News Corp. is dismissing claims by the National Association of Broadcasters that the company could use control of DirecTV Inc. to harm independent Fox affiliates.
In a recent filing, News Corp. told the Federal Communications Commission that contracts with the National Football League and other sports organizations effectively bar the media giant from using DirecTV as a satellite "bypass" around local affiliates the company does not own.
News Corp. needs FCC approval to take operating control of DirecTV, the No. 1 direct-broadcast satellite carrier, with more than 10 million subscribers.
In the Aug. 28 filing, News Corp. said its contracts with the NFL, Major League Baseball and the National Association for Stock Car Auto Racing cover "only over-the-air broadcast rights."
Thus, using DirecTV to provide that programming — in lieu of retransmitting the local Fox station in a market — would violate those sports deals, as well as a federal law that puts restrictions on the delivery of network programming via satellite, the company said.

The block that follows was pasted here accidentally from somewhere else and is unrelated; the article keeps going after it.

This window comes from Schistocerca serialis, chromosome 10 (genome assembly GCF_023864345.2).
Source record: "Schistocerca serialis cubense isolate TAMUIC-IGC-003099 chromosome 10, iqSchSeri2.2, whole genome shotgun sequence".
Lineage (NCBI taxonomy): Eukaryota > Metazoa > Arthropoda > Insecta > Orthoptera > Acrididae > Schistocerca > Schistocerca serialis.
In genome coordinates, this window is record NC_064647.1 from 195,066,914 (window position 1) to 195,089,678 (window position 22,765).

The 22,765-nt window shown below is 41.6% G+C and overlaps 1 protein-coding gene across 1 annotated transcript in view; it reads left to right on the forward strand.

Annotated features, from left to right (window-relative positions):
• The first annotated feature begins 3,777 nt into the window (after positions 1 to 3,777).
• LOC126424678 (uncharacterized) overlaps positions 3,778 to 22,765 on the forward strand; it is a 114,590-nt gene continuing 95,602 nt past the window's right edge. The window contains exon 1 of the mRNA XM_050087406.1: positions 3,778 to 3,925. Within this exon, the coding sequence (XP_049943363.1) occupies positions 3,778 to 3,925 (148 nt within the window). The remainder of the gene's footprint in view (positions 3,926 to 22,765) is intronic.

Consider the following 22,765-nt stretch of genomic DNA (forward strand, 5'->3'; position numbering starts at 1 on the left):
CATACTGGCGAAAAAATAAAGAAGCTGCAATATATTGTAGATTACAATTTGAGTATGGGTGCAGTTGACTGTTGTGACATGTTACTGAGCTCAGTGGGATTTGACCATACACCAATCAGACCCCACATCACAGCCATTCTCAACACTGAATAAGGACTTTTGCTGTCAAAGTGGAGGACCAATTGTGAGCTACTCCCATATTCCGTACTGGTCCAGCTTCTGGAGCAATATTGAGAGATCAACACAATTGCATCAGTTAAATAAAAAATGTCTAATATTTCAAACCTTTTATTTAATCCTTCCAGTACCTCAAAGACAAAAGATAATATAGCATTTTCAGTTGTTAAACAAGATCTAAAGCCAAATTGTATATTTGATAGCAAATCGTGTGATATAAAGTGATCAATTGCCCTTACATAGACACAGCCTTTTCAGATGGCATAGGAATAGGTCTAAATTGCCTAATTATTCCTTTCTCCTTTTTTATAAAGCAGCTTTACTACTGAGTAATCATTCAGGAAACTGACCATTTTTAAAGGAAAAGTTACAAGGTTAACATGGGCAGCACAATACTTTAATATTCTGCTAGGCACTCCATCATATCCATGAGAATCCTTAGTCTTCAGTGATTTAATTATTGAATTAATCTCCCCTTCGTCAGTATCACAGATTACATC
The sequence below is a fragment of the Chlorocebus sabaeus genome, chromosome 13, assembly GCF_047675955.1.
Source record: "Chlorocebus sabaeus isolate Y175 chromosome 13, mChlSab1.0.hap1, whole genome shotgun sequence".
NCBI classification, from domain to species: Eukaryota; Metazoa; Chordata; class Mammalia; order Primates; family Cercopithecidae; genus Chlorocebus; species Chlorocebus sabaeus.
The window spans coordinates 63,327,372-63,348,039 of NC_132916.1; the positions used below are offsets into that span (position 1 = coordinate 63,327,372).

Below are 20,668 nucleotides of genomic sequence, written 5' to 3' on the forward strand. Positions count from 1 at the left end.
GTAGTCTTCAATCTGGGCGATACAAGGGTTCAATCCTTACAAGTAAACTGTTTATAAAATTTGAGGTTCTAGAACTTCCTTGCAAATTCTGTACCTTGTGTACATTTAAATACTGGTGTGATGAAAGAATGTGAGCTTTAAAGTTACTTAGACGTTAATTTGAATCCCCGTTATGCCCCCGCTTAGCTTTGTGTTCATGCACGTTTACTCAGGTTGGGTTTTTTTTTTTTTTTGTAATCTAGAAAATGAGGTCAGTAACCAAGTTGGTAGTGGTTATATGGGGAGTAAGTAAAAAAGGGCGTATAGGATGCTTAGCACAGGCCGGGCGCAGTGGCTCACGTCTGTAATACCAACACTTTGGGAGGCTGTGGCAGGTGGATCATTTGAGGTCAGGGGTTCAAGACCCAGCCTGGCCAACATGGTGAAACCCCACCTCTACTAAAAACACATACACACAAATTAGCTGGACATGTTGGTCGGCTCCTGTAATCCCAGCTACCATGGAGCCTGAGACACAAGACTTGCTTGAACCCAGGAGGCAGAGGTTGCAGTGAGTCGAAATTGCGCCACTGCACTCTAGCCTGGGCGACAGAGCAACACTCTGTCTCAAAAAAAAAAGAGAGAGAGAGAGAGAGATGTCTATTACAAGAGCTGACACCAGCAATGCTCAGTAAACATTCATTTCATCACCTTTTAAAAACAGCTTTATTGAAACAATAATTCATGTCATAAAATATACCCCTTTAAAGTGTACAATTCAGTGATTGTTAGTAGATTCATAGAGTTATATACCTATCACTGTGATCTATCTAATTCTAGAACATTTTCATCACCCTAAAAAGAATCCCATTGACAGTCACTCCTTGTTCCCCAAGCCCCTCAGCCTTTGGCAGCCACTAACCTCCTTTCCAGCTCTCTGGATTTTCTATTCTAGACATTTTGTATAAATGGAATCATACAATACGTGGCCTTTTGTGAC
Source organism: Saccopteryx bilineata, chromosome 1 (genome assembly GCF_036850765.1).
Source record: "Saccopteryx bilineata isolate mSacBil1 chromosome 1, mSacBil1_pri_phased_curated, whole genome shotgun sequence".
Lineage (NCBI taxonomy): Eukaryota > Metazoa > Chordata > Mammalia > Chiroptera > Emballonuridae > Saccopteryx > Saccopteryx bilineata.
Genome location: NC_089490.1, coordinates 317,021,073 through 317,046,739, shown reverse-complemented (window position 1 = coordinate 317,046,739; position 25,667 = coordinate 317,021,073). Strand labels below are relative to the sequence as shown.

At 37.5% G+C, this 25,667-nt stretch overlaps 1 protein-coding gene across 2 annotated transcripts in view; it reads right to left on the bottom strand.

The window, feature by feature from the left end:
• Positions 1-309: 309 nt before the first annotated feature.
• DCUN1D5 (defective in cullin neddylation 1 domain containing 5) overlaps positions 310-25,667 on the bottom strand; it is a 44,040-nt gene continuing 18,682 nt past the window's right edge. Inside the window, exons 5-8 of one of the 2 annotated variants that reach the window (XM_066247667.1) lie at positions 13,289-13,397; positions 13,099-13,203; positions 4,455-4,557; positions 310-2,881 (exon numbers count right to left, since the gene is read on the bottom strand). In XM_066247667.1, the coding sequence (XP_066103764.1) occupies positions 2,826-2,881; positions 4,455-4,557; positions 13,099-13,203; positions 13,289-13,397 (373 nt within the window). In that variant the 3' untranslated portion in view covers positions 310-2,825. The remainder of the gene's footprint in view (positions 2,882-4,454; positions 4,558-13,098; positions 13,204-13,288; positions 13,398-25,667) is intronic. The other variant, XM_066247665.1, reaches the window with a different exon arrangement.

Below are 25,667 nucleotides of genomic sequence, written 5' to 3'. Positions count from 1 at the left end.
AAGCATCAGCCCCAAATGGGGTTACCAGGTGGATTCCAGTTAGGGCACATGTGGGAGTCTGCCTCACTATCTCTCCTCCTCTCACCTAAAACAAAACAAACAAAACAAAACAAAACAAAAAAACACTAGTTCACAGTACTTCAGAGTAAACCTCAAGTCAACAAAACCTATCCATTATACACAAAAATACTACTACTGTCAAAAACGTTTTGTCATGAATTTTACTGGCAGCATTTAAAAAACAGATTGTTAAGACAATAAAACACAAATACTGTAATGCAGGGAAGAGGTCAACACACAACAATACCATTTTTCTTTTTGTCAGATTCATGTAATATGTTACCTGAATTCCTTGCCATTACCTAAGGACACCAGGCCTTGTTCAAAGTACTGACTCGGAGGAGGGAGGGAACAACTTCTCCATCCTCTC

The News Corp. filing was a response to the NAB's earlier claim that the company headed by media mogul Rupert Murdoch could distribute a Fox network national feed on DirecTV to "bypass" independent affiliates, which often have disputes with the network.
In its FCC comments in June, the NAB said the FCC should take the "bypass" threat so seriously that it should deny the merger unless News Corp. agreed not to provide Fox via DirecTV in any market served by a non-News Corp.-owned Fox affiliate.
NAB and News Corp. have been at odds for years. Because NAB supported FCC caps on the number stations a network like Fox could own, News Corp. resigned its NAB membership several years ago.